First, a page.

HOW HYDRATED AM I?

Do you think you drink enough fluids? Take our short quiz and find out?

1  Do I drink 6-8 glasses of water per day?
2  Is my urine light yellow (straw coloured)?
3  Does my skin rebound immediately when pinched (skin turgor test)?
4  Does my nail return to normal colour within two seconds after applying 5 seconds of pressure (capillary refill test)?

If you have answered yes to all of the question, then you are hydrated. If you have answered no to two or more, it could indicate you may be dehydrated. Scroll down for some top tips on how to stay hydrated.

How to stay hydrated

Aim to drink the recommended 6-8 glasses of fluids, try to drink little and often through the day.
Keep a glass / bottle of water on your desk at work / home.
 
Remember to increase your intake of fluids during hot weather.
 
Keep an eye on the colour of your urine (check urine colour test).
 
 
Eat hydrating fruits and vegetables as they contain lots of water such as cucumber, celery and watermelon.
 
 
You should try to drink plenty of water when you have been drinking alcohol. The headache associated with a hangover indicates that your body is dehydrated.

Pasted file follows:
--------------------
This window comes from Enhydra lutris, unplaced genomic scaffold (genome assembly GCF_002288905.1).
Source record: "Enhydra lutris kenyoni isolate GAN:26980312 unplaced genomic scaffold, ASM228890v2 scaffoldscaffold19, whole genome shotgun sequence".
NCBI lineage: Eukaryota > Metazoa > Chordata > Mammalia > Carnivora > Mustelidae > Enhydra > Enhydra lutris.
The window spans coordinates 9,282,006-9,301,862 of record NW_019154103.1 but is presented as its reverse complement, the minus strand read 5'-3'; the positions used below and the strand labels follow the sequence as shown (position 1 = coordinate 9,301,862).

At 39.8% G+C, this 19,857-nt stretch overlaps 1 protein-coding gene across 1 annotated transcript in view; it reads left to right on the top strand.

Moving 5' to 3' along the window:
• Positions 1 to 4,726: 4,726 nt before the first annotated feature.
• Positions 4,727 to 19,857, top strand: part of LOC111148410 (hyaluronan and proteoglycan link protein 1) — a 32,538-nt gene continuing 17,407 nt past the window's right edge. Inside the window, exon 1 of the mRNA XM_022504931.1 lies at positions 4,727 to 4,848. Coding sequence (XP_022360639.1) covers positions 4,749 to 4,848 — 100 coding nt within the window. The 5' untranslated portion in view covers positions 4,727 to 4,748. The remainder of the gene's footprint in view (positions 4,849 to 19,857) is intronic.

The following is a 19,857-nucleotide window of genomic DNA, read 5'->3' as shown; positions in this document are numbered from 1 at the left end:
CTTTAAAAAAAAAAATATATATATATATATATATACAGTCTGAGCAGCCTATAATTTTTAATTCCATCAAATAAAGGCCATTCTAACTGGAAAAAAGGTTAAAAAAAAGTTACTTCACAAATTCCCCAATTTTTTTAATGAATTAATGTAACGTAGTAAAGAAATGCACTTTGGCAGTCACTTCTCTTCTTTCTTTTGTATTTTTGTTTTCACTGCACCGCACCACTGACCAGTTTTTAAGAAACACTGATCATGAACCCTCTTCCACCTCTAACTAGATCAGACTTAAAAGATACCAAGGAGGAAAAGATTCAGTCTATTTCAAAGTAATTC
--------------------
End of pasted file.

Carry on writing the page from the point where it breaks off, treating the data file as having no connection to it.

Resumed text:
ABOUT DIARRHOEA

Diarrhoea is the frequent passing of loose or watery stools (faeces or poo) more than is normal for you. You may also experience stomach cramps, an elevated temperature, flu-like symptoms, vomiting and dehydration.
It can affect babies, children and adults at any time and can be both unpleasant and embarrassing. Diarrhoea and vomiting are more serious in babies than older children, because babies can easily lose too much fluid from their bodies and become dehydrated. Dioralyte treats dehydration caused by diarrhoea, by providing fast and effective replacement of body salts.

Did you know?

43%* of UK adults have suffered from Diarrhoea as the result of virus (such as norovirus/rotavirus)
* (56 out of 133 UK adults surveyed)

Busy day at work?

Stress and anxiety can also cause you to have diarrhoea

Can I prevent diarrhoea?